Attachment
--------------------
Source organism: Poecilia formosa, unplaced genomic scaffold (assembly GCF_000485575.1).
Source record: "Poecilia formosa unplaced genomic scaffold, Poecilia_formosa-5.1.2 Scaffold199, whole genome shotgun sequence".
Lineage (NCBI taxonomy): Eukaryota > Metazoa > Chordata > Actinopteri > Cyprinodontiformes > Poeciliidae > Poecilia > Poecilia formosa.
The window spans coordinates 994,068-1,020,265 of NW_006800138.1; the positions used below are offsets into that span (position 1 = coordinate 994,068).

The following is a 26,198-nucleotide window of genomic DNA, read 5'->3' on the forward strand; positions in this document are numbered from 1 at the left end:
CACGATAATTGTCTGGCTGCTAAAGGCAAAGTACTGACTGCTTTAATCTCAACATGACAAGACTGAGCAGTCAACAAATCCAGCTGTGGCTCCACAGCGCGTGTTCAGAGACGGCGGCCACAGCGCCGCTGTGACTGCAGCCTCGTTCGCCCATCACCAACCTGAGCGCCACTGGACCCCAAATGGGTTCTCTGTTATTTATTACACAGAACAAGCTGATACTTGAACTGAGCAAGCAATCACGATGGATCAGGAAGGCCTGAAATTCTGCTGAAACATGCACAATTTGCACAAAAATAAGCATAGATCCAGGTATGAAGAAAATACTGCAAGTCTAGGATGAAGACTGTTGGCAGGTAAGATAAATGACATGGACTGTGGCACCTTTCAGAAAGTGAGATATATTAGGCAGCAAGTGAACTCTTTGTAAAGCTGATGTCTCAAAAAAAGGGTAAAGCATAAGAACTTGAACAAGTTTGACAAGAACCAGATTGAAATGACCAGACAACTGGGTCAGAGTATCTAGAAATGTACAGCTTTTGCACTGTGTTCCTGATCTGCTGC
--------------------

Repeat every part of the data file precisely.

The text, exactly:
Source organism: Poecilia formosa, unplaced genomic scaffold (assembly GCF_000485575.1).
Source record: "Poecilia formosa unplaced genomic scaffold, Poecilia_formosa-5.1.2 Scaffold199, whole genome shotgun sequence".
Lineage (NCBI taxonomy): Eukaryota > Metazoa > Chordata > Actinopteri > Cyprinodontiformes > Poeciliidae > Poecilia > Poecilia formosa.
The window spans coordinates 994,068-1,020,265 of NW_006800138.1; the positions used below are offsets into that span (position 1 = coordinate 994,068).

The following is a 26,198-nucleotide window of genomic DNA, read 5'->3' on the forward strand; positions in this document are numbered from 1 at the left end:
CACGATAATTGTCTGGCTGCTAAAGGCAAAGTACTGACTGCTTTAATCTCAACATGACAAGACTGAGCAGTCAACAAATCCAGCTGTGGCTCCACAGCGCGTGTTCAGAGACGGCGGCCACAGCGCCGCTGTGACTGCAGCCTCGTTCGCCCATCACCAACCTGAGCGCCACTGGACCCCAAATGGGTTCTCTGTTATTTATTACACAGAACAAGCTGATACTTGAACTGAGCAAGCAATCACGATGGATCAGGAAGGCCTGAAATTCTGCTGAAACATGCACAATTTGCACAAAAATAAGCATAGATCCAGGTATGAAGAAAATACTGCAAGTCTAGGATGAAGACTGTTGGCAGGTAAGATAAATGACATGGACTGTGGCACCTTTCAGAAAGTGAGATATATTAGGCAGCAAGTGAACTCTTTGTAAAGCTGATGTCTCAAAAAAAGGGTAAAGCATAAGAACTTGAACAAGTTTGACAAGAACCAGATTGAAATGACCAGACAACTGGGTCAGAGTATCTAGAAATGTACAGCTTTTGCACTGTGTTCCTGATCTGCTGC